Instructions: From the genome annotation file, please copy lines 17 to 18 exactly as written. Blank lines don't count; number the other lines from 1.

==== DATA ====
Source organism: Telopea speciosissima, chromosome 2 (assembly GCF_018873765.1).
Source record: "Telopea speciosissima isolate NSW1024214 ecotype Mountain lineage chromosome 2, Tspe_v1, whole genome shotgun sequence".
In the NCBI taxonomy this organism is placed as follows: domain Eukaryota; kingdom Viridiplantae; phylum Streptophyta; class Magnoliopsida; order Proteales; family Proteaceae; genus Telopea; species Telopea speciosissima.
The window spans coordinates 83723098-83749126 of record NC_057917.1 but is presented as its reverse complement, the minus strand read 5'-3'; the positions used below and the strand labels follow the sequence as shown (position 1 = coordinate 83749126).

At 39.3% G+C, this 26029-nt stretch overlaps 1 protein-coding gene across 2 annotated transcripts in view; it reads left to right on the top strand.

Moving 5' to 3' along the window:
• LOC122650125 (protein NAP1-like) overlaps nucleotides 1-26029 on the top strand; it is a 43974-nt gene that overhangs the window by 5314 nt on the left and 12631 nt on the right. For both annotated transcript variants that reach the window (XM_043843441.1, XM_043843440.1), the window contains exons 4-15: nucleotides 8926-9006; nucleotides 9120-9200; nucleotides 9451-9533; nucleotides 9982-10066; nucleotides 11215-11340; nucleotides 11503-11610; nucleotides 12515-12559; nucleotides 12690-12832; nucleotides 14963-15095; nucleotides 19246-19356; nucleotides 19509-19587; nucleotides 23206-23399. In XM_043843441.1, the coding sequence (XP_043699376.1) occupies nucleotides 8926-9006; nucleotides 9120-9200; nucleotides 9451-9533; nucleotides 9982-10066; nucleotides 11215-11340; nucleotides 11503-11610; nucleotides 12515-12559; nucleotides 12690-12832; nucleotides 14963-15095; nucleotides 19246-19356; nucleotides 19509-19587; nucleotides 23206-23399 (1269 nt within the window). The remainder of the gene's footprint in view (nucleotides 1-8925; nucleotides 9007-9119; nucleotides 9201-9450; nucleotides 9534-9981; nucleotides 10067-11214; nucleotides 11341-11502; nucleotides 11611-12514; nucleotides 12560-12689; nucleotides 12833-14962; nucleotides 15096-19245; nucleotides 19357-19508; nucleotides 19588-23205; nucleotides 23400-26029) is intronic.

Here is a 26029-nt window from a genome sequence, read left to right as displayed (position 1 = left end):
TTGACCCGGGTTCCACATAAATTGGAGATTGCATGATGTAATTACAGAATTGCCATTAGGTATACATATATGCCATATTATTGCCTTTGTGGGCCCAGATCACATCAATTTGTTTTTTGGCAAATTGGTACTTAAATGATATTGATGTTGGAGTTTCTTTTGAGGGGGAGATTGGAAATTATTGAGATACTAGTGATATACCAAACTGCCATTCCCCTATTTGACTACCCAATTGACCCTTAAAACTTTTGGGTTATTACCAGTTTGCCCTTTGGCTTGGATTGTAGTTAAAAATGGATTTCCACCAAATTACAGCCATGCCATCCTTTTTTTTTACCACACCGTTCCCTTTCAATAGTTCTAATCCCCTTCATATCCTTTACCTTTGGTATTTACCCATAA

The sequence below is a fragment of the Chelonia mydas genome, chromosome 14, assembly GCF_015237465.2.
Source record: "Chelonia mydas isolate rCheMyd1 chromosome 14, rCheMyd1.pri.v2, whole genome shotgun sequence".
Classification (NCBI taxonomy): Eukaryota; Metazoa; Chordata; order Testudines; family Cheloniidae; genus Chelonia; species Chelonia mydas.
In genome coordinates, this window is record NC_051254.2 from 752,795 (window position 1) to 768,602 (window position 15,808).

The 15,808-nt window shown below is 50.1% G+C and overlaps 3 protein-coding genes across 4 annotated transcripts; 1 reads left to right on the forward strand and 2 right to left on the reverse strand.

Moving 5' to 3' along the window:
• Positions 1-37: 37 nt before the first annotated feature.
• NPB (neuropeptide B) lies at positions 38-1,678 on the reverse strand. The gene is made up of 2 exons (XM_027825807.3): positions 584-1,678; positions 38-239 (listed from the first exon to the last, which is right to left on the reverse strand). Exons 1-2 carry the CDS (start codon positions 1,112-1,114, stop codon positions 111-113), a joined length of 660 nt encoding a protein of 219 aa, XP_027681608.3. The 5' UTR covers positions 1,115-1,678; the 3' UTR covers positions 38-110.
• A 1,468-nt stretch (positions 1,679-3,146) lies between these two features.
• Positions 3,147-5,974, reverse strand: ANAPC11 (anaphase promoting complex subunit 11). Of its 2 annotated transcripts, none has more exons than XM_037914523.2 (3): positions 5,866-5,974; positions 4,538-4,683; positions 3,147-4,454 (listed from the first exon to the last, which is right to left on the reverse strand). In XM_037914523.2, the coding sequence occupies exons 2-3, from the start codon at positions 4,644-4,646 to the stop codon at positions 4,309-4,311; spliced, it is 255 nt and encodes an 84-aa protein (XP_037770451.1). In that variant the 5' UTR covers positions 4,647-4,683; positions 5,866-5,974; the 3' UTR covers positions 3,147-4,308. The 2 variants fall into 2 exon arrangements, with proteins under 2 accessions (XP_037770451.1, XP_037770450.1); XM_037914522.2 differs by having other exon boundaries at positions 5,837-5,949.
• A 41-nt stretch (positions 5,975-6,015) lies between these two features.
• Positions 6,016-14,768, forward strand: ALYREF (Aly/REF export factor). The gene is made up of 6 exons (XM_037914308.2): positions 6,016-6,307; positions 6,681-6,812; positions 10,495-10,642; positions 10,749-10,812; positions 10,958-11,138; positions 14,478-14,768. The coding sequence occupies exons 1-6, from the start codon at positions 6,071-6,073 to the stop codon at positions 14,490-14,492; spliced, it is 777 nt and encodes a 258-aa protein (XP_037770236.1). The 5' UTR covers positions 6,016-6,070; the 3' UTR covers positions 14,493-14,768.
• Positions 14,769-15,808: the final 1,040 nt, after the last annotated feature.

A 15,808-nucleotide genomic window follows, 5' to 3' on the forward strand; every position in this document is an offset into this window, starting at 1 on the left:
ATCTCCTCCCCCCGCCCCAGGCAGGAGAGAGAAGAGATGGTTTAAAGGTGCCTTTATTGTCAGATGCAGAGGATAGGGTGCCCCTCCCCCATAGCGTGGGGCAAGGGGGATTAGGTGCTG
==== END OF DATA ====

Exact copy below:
• NPB (neuropeptide B) lies at positions 38-1,678 on the reverse strand. The gene is made up of 2 exons (XM_027825807.3): positions 584-1,678; positions 38-239 (listed from the first exon to the last, which is right to left on the reverse strand). Exons 1-2 carry the CDS (start codon positions 1,112-1,114, stop codon positions 111-113), a joined length of 660 nt encoding a protein of 219 aa, XP_027681608.3. The 5' UTR covers positions 1,115-1,678; the 3' UTR covers positions 38-110.
• A 1,468-nt stretch (positions 1,679-3,146) lies between these two features.